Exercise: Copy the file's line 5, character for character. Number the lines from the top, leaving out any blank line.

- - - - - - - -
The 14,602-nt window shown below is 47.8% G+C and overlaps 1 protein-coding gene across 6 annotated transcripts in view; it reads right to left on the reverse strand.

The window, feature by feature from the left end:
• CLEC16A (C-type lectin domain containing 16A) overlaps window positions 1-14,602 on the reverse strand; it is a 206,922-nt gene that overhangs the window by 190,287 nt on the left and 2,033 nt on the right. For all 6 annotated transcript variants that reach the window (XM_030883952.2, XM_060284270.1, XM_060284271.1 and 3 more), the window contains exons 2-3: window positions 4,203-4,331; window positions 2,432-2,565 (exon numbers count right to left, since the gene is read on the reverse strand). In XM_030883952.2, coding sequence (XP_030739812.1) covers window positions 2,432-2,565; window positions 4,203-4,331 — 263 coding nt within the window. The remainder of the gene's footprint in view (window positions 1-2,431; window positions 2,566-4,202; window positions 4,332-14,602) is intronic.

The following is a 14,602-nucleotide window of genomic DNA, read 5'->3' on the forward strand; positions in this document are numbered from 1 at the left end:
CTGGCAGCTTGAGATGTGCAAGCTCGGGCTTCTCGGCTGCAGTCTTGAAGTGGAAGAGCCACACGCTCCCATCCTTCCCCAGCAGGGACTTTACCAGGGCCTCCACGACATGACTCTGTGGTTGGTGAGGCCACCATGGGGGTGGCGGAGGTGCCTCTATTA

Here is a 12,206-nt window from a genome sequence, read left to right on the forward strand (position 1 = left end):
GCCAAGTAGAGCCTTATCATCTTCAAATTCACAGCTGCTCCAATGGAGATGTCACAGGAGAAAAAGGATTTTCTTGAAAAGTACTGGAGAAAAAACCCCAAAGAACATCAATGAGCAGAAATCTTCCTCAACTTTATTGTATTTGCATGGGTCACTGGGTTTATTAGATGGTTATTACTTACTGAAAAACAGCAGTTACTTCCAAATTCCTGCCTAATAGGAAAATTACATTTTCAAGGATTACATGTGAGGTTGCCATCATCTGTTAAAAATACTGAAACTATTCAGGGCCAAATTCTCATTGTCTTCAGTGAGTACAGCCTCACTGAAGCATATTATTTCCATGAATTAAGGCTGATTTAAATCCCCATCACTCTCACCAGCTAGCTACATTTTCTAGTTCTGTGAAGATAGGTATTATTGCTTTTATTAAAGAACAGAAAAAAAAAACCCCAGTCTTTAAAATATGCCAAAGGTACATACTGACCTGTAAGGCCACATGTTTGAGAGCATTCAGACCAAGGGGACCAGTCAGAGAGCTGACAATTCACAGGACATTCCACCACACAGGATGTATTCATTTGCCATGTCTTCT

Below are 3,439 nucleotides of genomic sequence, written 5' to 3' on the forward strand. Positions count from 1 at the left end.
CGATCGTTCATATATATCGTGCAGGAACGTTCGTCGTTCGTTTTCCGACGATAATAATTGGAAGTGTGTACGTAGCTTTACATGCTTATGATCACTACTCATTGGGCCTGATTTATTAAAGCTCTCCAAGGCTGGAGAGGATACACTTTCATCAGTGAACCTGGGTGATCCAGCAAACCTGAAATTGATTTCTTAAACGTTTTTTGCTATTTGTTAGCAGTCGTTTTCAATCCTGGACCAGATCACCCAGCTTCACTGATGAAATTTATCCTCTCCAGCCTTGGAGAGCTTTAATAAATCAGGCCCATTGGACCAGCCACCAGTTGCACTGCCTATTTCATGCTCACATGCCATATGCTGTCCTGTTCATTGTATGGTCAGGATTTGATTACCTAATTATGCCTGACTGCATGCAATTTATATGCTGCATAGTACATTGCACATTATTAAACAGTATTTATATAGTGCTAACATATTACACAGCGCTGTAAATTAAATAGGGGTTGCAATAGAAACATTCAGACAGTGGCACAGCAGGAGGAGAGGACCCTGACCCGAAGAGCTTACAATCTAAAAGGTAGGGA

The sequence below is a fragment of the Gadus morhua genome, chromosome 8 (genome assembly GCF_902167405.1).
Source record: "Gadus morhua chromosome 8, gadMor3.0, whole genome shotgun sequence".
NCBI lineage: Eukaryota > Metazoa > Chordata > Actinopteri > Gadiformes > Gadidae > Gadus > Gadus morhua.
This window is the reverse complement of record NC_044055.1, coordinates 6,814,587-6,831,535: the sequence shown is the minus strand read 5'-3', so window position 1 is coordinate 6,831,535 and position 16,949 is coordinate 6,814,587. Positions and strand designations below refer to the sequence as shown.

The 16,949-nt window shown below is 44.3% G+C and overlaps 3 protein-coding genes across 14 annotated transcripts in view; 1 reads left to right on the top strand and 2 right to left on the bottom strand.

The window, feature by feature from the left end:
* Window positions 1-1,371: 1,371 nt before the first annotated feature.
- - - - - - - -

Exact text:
CTGGCAGCTTGAGATGTGCAAGCTCGGGCTTCTCGGCTGCAGTCTTGAAGTGGAAGAGCCACACGCTCCCATCCTTCCCCAGCAGGGACTTTACCAGGGCCTCCACGACATGACTCTGTGGTTGGTGAGGCCACCATGGGGGTGGCGGAGGTGCCTCTATTA